A reader pointed out this interesting map that says its maps all oil and gas wells, producing and non-producing, in the U.S. It’s kind of fun but ran very slowly on my PC at work, so give yourself a few minutes to play around with it.
According to an article from last year’s NAPE show, the site is the work of Eser Chamoglu, head of Eser Corp., a Denver based firm “that marries computing technology and exploration and production pursuits.”
“I wanted to apply new ideas from robotics and computer science to find and develop low-cost, low risk assets in the Rocky Mountain region,” he says. Initially, Eser Corp. focused on finding acreage that could deliver the highest risk-adjusted return on investment (ROI).
Chamoglu quickly realized that there was a seemingly infinite amount of publicly available oil and gas data. Unfortunately, there was no ‘Google for oil and gas.’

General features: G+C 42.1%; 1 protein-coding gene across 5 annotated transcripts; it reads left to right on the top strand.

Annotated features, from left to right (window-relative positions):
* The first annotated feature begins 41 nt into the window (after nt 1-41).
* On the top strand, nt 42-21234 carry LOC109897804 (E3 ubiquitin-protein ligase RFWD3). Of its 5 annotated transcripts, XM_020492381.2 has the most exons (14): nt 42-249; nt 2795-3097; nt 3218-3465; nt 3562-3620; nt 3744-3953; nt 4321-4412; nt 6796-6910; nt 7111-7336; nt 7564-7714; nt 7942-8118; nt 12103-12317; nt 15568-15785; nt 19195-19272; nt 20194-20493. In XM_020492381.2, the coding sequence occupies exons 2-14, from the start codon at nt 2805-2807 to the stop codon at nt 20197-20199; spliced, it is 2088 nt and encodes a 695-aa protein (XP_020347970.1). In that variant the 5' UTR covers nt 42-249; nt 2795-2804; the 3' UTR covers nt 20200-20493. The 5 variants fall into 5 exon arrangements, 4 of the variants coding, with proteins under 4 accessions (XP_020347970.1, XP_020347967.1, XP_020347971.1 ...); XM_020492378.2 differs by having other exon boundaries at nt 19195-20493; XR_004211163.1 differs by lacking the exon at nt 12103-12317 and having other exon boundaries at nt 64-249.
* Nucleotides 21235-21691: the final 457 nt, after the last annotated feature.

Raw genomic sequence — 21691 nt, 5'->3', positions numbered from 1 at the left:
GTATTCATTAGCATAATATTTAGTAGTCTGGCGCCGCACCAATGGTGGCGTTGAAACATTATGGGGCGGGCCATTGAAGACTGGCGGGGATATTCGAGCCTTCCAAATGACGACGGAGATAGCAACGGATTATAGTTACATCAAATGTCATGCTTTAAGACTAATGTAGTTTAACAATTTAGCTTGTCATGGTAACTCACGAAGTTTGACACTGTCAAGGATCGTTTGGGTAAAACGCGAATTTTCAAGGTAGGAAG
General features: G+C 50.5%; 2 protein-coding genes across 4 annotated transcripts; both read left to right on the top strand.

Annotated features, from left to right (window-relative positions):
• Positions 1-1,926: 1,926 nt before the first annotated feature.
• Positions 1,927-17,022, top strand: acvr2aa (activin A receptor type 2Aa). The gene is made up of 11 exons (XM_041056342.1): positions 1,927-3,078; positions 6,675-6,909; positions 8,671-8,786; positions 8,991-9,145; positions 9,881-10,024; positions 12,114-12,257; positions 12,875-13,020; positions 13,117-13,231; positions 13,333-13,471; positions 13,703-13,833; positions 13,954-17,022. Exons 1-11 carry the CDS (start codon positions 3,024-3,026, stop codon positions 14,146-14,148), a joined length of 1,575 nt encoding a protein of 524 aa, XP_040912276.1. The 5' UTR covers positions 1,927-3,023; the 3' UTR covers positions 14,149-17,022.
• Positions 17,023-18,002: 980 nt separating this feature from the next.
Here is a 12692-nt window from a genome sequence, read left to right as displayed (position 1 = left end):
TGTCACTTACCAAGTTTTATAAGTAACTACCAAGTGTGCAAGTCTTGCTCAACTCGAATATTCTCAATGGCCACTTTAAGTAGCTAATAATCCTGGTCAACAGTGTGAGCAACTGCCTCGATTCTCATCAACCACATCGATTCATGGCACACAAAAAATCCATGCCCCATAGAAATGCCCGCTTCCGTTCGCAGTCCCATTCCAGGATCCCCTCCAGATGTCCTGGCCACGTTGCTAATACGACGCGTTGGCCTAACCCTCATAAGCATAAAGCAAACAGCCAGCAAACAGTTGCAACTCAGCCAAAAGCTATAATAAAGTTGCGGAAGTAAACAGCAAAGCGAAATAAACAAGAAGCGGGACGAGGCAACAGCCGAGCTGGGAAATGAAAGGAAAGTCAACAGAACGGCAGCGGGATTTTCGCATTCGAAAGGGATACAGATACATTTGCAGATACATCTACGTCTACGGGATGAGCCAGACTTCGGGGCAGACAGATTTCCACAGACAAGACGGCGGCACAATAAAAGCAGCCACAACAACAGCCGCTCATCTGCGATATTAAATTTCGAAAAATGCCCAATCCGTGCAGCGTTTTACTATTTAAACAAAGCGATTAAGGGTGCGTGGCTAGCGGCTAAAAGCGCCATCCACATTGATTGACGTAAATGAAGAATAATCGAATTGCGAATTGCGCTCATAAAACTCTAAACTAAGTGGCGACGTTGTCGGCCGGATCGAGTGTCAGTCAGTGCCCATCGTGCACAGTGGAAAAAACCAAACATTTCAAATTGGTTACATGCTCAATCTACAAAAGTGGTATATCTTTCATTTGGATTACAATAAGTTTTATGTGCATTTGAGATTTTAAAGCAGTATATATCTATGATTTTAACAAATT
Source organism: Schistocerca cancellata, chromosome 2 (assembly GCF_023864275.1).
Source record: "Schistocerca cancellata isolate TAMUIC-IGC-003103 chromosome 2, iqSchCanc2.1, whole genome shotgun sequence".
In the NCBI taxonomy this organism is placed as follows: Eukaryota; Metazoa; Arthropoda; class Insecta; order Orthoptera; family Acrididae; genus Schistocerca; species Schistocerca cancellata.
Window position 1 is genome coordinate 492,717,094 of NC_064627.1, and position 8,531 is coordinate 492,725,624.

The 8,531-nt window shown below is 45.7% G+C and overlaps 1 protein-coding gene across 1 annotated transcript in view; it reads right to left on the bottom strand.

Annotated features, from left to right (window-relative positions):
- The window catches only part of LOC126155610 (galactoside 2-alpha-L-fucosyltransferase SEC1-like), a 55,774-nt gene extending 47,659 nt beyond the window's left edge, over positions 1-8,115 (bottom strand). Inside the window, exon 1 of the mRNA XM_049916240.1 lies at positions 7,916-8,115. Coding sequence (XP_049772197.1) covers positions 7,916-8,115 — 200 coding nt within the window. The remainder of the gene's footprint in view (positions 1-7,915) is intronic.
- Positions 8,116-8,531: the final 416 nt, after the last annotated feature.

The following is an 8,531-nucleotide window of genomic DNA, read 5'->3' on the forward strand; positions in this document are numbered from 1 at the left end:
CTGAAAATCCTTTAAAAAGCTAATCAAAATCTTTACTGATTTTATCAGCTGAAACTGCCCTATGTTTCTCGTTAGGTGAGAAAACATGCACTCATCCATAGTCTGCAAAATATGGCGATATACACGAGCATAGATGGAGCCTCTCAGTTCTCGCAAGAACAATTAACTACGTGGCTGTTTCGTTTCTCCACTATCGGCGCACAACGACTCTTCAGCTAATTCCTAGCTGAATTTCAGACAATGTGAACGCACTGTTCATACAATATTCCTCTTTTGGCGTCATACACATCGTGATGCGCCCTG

“This was a complete shock to me–I had spent the prior seven years living 20 minutes from the headquarters of both Yahoo and Google; I now realized that it was easier to find news articles on the internet than it was to find correlated formation tops for oil and gas wells.”
Chamoglu attacked the problem by manually assembling a database of oil and gas information for Kansas, Nebraska and Oklahoma, three business friendly Midcontinent states. In addition to data on oil and gas wells, he included locations of seismic surveys, oil and gas plats, pipelines, power plants, storage facilities and metering stations. Information on upcoming lease auctions and historical data on gravity and magnetic surveys went in the database as well.
Next, he applied his particular expertise. “Rather than manually sifting through data to identify high ROI acreage, I crafted a software algorithm to do it for me.”
What I found interesting while playing with the map was how few wells there seem to be within Houston city limits. One would think there would have been more drilling closer inside The Loop, but it’s pretty sporadic.
There’s a big field just south of Reliant Stadium that was a bit surprising (although I remember hearing there was a large natural gas storage facility underground there — that sound familiar to anyone?).
I’d also like to hear from someone who can explain why so many of the fields appear to be doughnut-shaped, big rings with an empty middle?